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Christ and His Kingdom, Not Politics, Should Be the Central Fixture of Our Focus

politics

This election year, many of us are already finding the political commentary and news exhausting. Never have God’s people needed the reminder more that the key to influence and change in this world is not, and never has been, politics. It is faithfulness to Jesus.

Of course, we should look over the candidates carefully and prayerfully consider the issues and where they stand, and what kind of character they demonstrate. While we’re voting for a president, not a pastor, there should still be matters of their integrity and worldview we carefully evaluate.

Still, we dare not set our hopes on the Republican or Democratic parties or candidates, or Independents, but upon the only One who can save us—our true Cosmic  President, our true Chief Justice, and our true Lawmaker: “For Yahweh is our judge, Yahweh is our lawgiver, Yahweh is our king; He will save us” (Isaiah 33:22, LSB).

Ultimately our hope should be in Him, this Sovereign over the nations: “O Yahweh, the God of our fathers, are You not God in the heavens? And are You not ruler over all the kingdoms of the nations?” (2 Chronicles 20:6, LSB).

Andrew T. Walker wrote an editorial for World News Group titled “Man’s Chief End Is Not Political Obsession.” Here’s an excerpt from it:

Though we cannot stop the media from doing what it will do, it’s our choice whether to make politics the central fixture of our focus.

I’m not saying to give up on politics. Heaven forbid, in fact. I’m saying to approach politics with proper perspective and cool-headedness. In other words, to paraphrase a quote from theologian Oliver O’Donovan, Christians might be at their political best when talking about politics least. That may have a tinge of irony to it, but O’Donovan’s point is that the pronouncement of Jesus’ kingship should produce an anti-fragility and anti-frenetic spirit in how Christians conceive of worldly authority. If Jesus truly is King (and we most certainly believe He is), earthly politics is at best secondary to our lives in this age. What should be more important is your family, your local church, and your relationships.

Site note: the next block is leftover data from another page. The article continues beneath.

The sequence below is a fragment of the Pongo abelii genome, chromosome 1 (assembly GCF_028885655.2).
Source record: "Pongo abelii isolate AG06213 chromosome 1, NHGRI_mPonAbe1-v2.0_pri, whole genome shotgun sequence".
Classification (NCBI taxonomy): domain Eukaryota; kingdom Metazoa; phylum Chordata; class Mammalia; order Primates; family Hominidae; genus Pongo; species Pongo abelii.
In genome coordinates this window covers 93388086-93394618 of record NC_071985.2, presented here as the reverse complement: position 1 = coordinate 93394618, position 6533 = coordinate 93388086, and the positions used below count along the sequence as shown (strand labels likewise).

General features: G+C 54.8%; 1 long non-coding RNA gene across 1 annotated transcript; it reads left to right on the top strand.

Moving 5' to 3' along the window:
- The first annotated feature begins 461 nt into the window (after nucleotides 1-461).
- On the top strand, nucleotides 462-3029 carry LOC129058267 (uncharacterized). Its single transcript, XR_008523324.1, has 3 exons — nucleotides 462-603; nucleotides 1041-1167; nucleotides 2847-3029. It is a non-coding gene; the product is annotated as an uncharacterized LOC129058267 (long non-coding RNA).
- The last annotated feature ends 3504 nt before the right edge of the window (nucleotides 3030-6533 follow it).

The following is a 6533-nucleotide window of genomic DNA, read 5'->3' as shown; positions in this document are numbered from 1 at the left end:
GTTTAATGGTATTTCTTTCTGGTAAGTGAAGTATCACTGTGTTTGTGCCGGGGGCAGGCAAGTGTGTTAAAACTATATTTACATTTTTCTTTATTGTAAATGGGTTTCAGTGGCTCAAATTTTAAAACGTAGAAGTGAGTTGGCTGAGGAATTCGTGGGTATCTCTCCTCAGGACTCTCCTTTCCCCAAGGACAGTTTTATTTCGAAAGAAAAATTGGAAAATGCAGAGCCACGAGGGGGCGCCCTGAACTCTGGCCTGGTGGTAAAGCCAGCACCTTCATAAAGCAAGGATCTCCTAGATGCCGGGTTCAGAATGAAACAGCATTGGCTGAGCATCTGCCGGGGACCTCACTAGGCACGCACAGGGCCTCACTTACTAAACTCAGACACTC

What an impoverished worldview it must be to let politics—and Donald Trump or Joe Biden—reorder the hierarchy of loves that we are to spend our lives cultivating.

So, why, then, am I devoting a column to the subject of evangelicals and politics? Am I a hypocrite for penning such a column? Evangelical Christians need to be able to conduct their affairs as evangelical Christians without letting the external commentary swallow up the good work that is happening in evangelical churches or the political circus from distracting us from what makes us evangelicals: a fervent belief in the good news of Jesus Christ and His life-transforming power.

Read the rest here.

This year, we can choose where to fix our eyes. Instead of locking them on the short-term things we can see, we are called to turn our gaze, by faith, to what is eternal. Here are some verses to meditate on, about fixing our gaze on God and His kingdom:

“Therefore, holy brothers and sisters, who share in the heavenly calling, fix your thoughts on Jesus, whom we acknowledge as our apostle and high priest” (Hebrews 3:1, NIV).